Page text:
President Abraham Lincoln said, “I care not for a man’s religion whose dog or cat is not the better for it.” Our religion is meant to change the way we live for the better both in the smallest of ways that would affect our dog or cat and in the biggest of ways that affect the lives of our family, our neighbors, our church, our community, our nation and our world. How we live this life matters.
How we respond to suffering especially matters, both our own suffering and the suffering of others. As Bishop Desmond Tutu and his daughter Mpho write in this Sunday’s Silent Meditation, “Transformation begins in you, wherever you are, whatever has happened, however you are suffering. Transformation is always possible…. We are not responsible for what breaks us, but we can be responsible for what puts us back together again. ”
We will hear one of the most fascinating and puzzling passages in the gospel this Sunday (Luke 16:1-13). Jesus tells a story about a dishonest manager who cheats the rich man he works for, who then praises the manager for his shrewdness. Jesus shocks us by telling us to be as shrewd ourselves. It seems to make no sense until we delve into it and find practical wisdom that we desperately need right now in our church and world. We will hear two other passages about the kind of wisdom Christ calls us to have, one from Proverbs 8 and the other from Matthew, Chapter 10, verses 16-20.
It was a privilege to host the Jeremiah Ingalls Singers from Newbury, VT during our service on August 28, 2016. The Rev. Donald Towle led the singers and gave a very thought-provoking sermon. Below are a few photos and a video of the singers.
It was a very sweet Sunday on September 11, 2016. We welcomed back those who had been away for the summer with balloons, the children escorted the big Bible to its home on the lectern, and we enjoyed ice cream sundaes at coffee hour!
We will be worshipping this week in the context of the 15th Anniversary of the terrorist attacks of 9/11/01. It might seem strange to have a service of celebration and quiet joy on such a day, but Christ leads us there with his teaching in the lectionary for this week. Luke 15:1-10 has the recurring theme (Sunday’s sermon title), “Rejoice with Me, For I Have Found What Was Lost!” We live in a world that gets lost, as we did on 9/11, and we ourselves stray from the Way of Christ over and over. We can rejoice that Christ rejoices every time we turn back, and welcomes us with his loving, forgiving, shepherding arms. The 51st Psalm is also in the lectionary with its moving, poetic affirmation of the same spiritual truth.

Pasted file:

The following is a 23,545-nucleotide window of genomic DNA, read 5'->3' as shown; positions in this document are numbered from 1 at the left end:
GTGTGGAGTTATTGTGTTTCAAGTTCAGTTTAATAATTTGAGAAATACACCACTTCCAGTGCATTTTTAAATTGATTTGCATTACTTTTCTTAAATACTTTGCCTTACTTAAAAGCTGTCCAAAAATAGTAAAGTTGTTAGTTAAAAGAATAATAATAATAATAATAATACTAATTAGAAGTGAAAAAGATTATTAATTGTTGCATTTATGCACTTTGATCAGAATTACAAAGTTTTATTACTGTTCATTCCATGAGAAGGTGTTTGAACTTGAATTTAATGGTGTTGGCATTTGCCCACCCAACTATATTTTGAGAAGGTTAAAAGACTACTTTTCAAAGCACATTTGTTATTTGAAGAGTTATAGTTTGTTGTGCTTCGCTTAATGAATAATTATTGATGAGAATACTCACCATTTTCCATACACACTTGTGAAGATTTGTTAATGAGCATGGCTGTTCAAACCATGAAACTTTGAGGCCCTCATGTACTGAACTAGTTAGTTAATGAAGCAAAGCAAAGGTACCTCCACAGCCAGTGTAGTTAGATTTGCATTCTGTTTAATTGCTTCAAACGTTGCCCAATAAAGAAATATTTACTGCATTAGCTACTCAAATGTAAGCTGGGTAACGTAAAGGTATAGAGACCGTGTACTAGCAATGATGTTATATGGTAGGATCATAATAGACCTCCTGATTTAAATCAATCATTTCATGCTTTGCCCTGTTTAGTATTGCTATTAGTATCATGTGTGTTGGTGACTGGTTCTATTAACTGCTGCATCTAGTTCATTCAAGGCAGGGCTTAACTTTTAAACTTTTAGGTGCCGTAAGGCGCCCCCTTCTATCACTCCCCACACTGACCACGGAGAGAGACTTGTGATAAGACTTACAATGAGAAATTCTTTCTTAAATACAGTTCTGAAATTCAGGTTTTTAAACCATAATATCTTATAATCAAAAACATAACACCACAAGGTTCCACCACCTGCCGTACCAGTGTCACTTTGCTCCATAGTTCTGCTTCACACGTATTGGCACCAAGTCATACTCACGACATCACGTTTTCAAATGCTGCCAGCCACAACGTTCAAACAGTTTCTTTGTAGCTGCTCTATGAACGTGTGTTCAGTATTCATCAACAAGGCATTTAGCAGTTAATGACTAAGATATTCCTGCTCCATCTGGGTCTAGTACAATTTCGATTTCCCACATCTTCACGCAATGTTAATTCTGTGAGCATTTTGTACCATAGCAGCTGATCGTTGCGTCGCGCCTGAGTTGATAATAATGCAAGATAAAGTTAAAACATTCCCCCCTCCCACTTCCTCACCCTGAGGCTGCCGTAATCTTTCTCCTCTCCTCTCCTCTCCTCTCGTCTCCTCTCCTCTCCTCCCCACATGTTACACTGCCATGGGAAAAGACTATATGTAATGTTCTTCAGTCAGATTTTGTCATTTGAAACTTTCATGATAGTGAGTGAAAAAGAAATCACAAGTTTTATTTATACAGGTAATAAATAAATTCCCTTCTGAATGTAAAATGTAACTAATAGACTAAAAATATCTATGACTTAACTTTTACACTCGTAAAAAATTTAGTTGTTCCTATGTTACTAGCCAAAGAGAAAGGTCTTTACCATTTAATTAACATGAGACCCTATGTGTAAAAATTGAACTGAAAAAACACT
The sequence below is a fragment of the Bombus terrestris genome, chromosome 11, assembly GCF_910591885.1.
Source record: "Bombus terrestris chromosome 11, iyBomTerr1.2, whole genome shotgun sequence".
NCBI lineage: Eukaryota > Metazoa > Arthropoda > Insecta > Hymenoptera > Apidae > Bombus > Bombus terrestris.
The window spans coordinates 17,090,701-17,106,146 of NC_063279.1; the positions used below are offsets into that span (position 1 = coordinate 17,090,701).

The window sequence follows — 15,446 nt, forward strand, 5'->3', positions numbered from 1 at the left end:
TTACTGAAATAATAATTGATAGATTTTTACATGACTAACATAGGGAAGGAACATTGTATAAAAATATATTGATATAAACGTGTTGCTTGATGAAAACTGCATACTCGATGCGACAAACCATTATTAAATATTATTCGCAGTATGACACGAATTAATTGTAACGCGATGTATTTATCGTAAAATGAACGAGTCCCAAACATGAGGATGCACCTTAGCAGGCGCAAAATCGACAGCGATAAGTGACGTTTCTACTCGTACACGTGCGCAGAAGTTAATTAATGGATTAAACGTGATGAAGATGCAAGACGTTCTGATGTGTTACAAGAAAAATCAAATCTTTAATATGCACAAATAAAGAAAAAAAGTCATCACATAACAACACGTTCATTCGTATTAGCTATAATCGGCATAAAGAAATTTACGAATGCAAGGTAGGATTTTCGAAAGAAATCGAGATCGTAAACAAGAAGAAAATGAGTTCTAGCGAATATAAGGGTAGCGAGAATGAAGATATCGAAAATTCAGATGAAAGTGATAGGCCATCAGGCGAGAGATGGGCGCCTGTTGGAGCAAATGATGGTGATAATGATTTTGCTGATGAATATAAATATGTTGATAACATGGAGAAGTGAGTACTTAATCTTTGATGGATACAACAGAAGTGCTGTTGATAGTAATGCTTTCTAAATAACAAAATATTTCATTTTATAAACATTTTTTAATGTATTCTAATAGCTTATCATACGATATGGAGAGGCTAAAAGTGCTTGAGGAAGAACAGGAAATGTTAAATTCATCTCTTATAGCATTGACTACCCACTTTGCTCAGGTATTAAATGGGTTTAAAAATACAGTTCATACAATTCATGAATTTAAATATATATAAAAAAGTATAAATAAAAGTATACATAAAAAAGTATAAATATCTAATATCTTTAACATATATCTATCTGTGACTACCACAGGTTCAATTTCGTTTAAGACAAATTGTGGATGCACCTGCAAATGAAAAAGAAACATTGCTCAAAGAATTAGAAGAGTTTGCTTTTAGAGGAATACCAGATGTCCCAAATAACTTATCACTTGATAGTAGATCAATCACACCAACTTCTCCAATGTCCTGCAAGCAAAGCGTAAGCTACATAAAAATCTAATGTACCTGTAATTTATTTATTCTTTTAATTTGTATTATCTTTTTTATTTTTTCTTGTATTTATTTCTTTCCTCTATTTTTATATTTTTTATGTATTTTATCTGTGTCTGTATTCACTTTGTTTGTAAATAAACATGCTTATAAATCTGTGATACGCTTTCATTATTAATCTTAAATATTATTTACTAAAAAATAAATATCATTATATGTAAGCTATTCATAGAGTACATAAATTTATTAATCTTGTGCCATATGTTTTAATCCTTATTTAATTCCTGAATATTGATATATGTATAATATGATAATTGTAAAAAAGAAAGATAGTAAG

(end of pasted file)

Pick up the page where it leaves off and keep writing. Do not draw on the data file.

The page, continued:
We will celebrate Welcome Sunday with the children helping to wheel the big lectern Bible into the sanctuary as they start up a new school year of Sunday School. The choir will have us rejoicing as it returns for its first Sunday after summer vacation. The Diaconate is hosting once again its fabulous Welcome party after worship with make-your-own sundaes in the vestry, as well as delicious non-sweet foods. Please invite friends, old and new, to join us this week! Continue reading Upcoming Service Notes, September 11, 2016, Welcome Sunday, Sundae Sunday→
The Apostle Paul had a slogan in his churches, “For freedom Christ has set us free!” Jesus said, “I came that they may have life, and have it abundantly.” I have been inviting the congregation in my Epistle articles to think about the positive difference our church makes in our lives throughout the week. Clearly one difference church is meant to make is to lead us to the freedom to have life and have it abundantly. Jesus does not want anything to hold us back. This Sunday in worship we will think about what this means for our lives as individuals and as a congregation. The scripture readings helping us do that will include Psalm 1, Deuteronomy 30:15-20 and Luke 14:25-33. We will celebrate some of the ways in which we are not holding back from a life rich in meaning, love and joy.
We were very pleased to celebrate the baptism of Arabella DiLorenzo on Sunday, July 31, 2016. Arabella is the daughter of Nicholas and Valerie DiLorenzo and the granddaughter of Lynda and Frank DiLorenzo and Daniel and Anita Perry. Arabella’s great-grandfather, Deacon Dan Perry, assisted in the baptism.